We meet again, then, dear friends, after a short separation, and, I trust, unchanged. You may have heard strange rumors of me, but I come back what I was. The heart may be sadder, and less buoyant; but it beats still for the same great moral and social end, and retains all its old faith in God, in Christ, and human capacity. Believe none of the idle rumors which may have reached your ears.

As

have known me, so will you always find me. You have known me too long, and too intimately, to give in to the false notion, that I am constantly changing my opinions. They who have not know me formerly, as ye knew me, and who gathered my views from isolated extracts from my writings, or from the views of my presumed associates, beginning now to understand really somewhat of my doctrines and purposes, may very well fancy that I have changed, because they do not, upon a better acquaintance, find me what they had figured me to themselves; but you, who have read me from the first, were always able to find in my writings the germs, at least, of the doctrines and sentiments, which they now approve, and suppose I have but recently come to entertain.

Yes, I deny that I have changed, though I own that I seem to myself to have advanced. I am looking the same way, and have continued on in the same

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direction ; but I believe, that I am further along than I was. When I first began speaking to the public, I was young, inexperienced, ignorant, though perhaps not remarkably modest ; my views were in the process of formation, rather than formed, and my mind, if not void, was at least in a chaotic state. I would fain hope, that years and constant study have, in some degree, reduced the primitive chaos to order, and ripened what was crude. My views have, in general, become more fully developed, and systematized ; I seem to myself to understand myself better, to know better what I would effect, and what means I must use to effect it. The young dreamer, the visionary speculator, let me hope, has ripened into the sober, practical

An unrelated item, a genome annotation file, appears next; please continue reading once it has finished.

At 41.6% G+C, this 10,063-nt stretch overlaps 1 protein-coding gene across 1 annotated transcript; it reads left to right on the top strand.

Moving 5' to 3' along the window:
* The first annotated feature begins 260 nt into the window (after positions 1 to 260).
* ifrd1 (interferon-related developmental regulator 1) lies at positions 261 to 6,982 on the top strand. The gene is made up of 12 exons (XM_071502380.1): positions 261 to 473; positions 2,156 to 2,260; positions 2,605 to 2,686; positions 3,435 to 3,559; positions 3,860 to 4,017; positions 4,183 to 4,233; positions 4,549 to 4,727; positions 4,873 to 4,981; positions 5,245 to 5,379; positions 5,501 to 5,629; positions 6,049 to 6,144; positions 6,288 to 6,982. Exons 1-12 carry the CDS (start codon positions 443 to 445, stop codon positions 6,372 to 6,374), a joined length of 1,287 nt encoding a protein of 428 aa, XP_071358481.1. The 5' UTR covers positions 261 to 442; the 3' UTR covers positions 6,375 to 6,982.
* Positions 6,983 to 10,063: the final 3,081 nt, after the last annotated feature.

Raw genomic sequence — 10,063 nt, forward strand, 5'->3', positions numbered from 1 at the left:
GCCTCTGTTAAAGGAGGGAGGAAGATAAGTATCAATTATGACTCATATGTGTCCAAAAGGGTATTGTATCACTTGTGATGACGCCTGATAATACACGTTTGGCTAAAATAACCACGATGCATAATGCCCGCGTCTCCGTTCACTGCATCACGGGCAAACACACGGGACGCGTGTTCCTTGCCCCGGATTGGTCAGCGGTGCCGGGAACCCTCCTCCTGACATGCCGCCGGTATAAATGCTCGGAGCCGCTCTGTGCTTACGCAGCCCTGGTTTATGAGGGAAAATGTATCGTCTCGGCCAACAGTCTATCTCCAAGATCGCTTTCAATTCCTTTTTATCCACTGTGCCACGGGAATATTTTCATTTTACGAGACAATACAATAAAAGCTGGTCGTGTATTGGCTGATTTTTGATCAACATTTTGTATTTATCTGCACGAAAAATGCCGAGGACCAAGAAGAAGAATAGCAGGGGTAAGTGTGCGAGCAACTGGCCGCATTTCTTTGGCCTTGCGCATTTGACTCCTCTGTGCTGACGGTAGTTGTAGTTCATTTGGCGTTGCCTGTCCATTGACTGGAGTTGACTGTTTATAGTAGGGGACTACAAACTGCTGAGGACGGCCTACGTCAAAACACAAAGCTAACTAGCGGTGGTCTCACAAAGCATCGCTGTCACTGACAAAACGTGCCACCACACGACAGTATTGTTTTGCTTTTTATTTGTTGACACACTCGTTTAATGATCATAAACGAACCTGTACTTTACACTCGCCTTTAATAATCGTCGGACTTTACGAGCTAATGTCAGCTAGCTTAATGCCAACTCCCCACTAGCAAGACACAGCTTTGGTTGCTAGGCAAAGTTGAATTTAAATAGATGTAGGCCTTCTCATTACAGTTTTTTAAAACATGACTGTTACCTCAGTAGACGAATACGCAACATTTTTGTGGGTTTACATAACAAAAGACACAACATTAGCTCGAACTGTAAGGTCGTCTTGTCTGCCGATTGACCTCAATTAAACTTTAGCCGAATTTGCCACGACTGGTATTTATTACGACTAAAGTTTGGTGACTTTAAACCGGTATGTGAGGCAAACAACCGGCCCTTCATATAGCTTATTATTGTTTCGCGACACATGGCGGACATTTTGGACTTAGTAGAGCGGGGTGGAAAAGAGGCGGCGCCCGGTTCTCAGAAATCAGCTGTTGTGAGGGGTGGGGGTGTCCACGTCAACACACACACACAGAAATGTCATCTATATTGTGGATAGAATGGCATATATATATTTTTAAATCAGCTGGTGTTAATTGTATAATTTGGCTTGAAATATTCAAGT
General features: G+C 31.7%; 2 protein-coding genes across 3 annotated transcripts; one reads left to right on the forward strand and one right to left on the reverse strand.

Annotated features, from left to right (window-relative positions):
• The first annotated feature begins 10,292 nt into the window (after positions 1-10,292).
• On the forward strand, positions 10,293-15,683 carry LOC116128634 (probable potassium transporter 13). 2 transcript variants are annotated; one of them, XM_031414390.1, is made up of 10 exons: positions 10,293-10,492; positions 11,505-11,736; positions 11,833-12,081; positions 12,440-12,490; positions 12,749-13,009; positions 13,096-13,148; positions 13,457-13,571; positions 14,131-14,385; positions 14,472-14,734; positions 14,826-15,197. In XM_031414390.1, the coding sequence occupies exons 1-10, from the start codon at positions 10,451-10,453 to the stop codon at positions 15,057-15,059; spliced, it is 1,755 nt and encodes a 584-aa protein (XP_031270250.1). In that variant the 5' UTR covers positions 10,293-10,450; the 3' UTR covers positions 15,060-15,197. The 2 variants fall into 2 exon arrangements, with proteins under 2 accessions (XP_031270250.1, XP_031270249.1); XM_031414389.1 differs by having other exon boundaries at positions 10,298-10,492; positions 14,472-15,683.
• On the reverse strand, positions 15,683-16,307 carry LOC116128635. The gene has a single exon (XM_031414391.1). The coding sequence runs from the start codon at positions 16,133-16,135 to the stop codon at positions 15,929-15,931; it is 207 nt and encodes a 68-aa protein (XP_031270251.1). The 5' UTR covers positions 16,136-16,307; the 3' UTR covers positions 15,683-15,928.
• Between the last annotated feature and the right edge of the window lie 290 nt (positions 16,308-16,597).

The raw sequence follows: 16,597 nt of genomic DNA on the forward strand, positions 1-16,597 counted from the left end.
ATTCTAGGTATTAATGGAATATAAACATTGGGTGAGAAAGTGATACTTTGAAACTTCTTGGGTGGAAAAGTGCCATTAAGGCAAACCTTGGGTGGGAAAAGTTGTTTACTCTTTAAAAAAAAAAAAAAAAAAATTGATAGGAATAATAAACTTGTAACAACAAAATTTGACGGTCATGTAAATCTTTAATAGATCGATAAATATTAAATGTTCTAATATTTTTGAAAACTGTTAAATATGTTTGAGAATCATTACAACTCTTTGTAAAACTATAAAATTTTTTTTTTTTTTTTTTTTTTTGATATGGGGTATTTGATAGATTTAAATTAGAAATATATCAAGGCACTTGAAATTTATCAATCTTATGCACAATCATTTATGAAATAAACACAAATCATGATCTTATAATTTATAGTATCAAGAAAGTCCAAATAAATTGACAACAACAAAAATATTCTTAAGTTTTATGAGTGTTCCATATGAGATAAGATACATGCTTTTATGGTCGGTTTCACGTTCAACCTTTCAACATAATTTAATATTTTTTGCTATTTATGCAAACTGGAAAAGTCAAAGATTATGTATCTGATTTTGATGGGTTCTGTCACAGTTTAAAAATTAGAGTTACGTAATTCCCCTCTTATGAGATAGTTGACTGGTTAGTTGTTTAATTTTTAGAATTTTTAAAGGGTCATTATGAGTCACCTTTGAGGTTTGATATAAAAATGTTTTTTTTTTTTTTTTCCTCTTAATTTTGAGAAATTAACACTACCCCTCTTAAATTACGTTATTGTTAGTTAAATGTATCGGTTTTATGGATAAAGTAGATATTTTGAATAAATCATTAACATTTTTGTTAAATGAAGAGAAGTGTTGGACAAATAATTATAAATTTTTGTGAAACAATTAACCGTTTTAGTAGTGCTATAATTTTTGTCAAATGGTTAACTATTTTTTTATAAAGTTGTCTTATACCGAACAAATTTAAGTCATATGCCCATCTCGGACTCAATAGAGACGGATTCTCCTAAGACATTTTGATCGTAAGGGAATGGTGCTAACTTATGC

If this be to change, I doubtless have changed ; but in this I have only changed, as all change, who are not incapable of profiting by experience. But in all else, I seem to myself to be what I was. I bring to this new periodical, the same love of independence, the same free thought and free speech, the same unreserved devotion to liberty, the same unquenchable desire for individual and social progress, and the same power to live or to die for it, that made me so many enemies, and so many friends, in the Boston Quarterly Review.

So much, I have felt that I might, without egotism, be permitted to say of myself, in returning to the field of my former labors, in a Review of my own, through which I may speak out, in my own tones, when and what I please. Of the plan of this journal, of its leading purposes, and the general doctrines it will support, I may speak more fully, and at greater length.

The name I have chosen, is not chosen from a selfish vanity, but because it is honest and appropriate, and tells the public the simple truth. This is my Review; I am its proprietor; its editor ; intend to be its principal, if not its sole, writer, and to make it the organ of my own views of truth, on all the great or little topics, on which I shall judge it worth my while to discourse. It will be the journal of my own mind,